Evolving Thoughts

Evolution, culture, philosophy and chocolate! John Wilkins' continuing struggle to come to terms with impermanence... "Humanus sum, nihil humanum a me alienum puto" - Terence

Thursday, June 01, 2006

Microbial species 5: A new beginning

Well after reading many papers by various bacteriologists, mycologists, and other non-vertebrates specialists, I have come to the conclusion that there is no single set of conceptions or criteria (that much abused word!) for something being a species in non-sexual organisms, which I am here calling "microbial". Of course, as I noted, microbes can be "sexual" in various ways. They can share genes via cross-species viral infection (transfection or transduction), via gene fragment uptake (transformation), via sharing in a protosexual way (conjugation), and so on, with it being occasional and rare through to being frequent. They can do this across many clades or only a few. As Butch Cassidy's opponent Harvey Logan observed, there are no rules in a knife fight...

So the Problem of Homogeneity stands in need of explanation. One way it can be explained is in terms of a Branching Random Walk (BRW) with extinction (Pie and Weitz 2005). This generates heterogeneity in the absence of selection even if the extinction is stochastic. If developmental entrenchment is permitted (that is, the longer a gene has been in the lineage, the more tightly developmentally integrated the lineage is to that gene, making change likely to disrupt viability of the organisms, the less heterogeneous the genome distribution, but arguably that involves prior selection for genetic harmony. Still, the "null model" here allows for some heterogeneity just from random events.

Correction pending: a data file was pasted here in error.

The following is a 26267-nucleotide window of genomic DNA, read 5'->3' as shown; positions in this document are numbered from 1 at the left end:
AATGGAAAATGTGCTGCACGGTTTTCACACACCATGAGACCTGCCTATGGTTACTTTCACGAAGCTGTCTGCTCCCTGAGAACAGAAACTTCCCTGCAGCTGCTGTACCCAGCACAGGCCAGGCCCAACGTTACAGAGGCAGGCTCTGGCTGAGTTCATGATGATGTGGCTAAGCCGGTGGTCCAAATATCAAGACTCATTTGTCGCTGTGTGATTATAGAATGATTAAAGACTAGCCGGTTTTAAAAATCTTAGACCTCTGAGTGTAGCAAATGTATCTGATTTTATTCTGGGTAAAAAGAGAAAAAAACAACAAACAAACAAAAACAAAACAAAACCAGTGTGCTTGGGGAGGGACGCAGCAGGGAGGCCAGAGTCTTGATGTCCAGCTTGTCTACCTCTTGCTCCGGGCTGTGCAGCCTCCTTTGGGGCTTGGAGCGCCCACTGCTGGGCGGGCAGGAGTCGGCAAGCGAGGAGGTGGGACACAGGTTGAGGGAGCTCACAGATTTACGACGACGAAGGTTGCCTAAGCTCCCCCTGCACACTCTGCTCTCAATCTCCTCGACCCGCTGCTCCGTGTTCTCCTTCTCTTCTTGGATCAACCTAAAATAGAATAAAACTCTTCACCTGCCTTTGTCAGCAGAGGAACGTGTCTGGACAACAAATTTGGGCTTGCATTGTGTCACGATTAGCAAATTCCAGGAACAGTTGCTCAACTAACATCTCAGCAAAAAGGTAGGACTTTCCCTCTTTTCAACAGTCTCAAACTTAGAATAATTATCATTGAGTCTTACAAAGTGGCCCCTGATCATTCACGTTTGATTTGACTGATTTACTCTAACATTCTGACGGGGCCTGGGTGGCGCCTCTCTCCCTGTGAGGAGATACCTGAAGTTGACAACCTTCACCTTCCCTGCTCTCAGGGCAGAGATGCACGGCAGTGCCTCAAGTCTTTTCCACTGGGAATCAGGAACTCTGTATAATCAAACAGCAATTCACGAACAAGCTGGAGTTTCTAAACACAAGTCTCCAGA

As selective pressures are introduced, we get a range of homogeneity-causing processes. Endogenous selection for harmonious genes, which occurs in sexual species through reproductive compatibility, also occurs in microbial species through developmental entrenchment, and possibly also via lateral transfer, although this while sometimes sufficient, appears not to be necessary nor always sufficient. As the frequency and degree of genetic exchange increases, so too does the contribution of exchange to maintaining homogeneity, and this I call endogenous selection.

Ecological selection, or tracking fitness peaks, is, I think, going to be a much stronger "force" in maintaining genomic homogeneity, and this I call exogenous selection. However, given that stochastic "forces" can cause both differentiation (heterogeneity) and clustering (homogeneity), we might expect that ecological selection is indistinguishable from the BRW model, unless there is both a strong signal of ecological adaptation and functionality of the shared genes, and a relative stability of the genome itself. Of course, sometimes neither information is available, but that is an epistemological problem rather than an ontological or causal one.